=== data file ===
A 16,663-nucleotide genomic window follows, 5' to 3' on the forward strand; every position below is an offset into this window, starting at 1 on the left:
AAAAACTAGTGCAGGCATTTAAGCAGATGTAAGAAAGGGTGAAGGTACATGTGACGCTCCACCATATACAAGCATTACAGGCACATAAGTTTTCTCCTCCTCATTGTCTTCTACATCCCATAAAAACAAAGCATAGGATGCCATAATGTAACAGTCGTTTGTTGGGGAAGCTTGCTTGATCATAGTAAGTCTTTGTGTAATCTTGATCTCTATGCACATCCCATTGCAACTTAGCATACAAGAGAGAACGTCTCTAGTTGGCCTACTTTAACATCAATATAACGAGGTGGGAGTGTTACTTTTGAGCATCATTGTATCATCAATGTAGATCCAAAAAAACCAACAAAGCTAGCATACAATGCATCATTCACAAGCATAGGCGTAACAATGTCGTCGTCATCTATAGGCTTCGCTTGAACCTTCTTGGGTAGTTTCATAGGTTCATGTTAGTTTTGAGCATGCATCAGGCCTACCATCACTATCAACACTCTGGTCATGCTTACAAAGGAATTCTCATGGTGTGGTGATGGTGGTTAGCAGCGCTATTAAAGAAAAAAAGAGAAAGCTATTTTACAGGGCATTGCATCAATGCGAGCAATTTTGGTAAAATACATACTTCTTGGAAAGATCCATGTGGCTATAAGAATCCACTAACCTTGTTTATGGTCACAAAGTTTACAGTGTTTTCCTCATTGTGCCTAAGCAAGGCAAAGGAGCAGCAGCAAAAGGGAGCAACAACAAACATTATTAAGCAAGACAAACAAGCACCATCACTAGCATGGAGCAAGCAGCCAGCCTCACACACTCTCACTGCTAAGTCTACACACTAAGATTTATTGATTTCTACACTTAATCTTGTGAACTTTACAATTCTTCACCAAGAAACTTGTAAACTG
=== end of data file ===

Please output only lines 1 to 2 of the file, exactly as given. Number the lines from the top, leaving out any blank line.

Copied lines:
A 16,663-nucleotide genomic window follows, 5' to 3' on the forward strand; every position below is an offset into this window, starting at 1 on the left:
AAAAACTAGTGCAGGCATTTAAGCAGATGTAAGAAAGGGTGAAGGTACATGTGACGCTCCACCATATACAAGCATTACAGGCACATAAGTTTTCTCCTCCTCATTGTCTTCTACATCCCATAAAAACAAAGCATAGGATGCCATAATGTAACAGTCGTTTGTTGGGGAAGCTTGCTTGATCATAGTAAGTCTTTGTGTAATCTTGATCTCTATGCACATCCCATTGCAACTTAGCATACAAGAGAGAACGTCTCTAGTTGGCCTACTTTAACATCAATATAACGAGGTGGGAGTGTTACTTTTGAGCATCATTGTATCATCAATGTAGATCCAAAAAAACCAACAAAGCTAGCATACAATGCATCATTCACAAGCATAGGCGTAACAATGTCGTCGTCATCTATAGGCTTCGCTTGAACCTTCTTGGGTAGTTTCATAGGTTCATGTTAGTTTTGAGCATGCATCAGGCCTACCATCACTATCAACACTCTGGTCATGCTTACAAAGGAATTCTCATGGTGTGGTGATGGTGGTTAGCAGCGCTATTAAAGAAAAAAAGAGAAAGCTATTTTACAGGGCATTGCATCAATGCGAGCAATTTTGGTAAAATACATACTTCTTGGAAAGATCCATGTGGCTATAAGAATCCACTAACCTTGTTTATGGTCACAAAGTTTACAGTGTTTTCCTCATTGTGCCTAAGCAAGGCAAAGGAGCAGCAGCAAAAGGGAGCAACAACAAACATTATTAAGCAAGACAAACAAGCACCATCACTAGCATGGAGCAAGCAGCCAGCCTCACACACTCTCACTGCTAAGTCTACACACTAAGATTTATTGATTTCTACACTTAATCTTGTGAACTTTACAATTCTTCACCAAGAAACTTGTAAACTG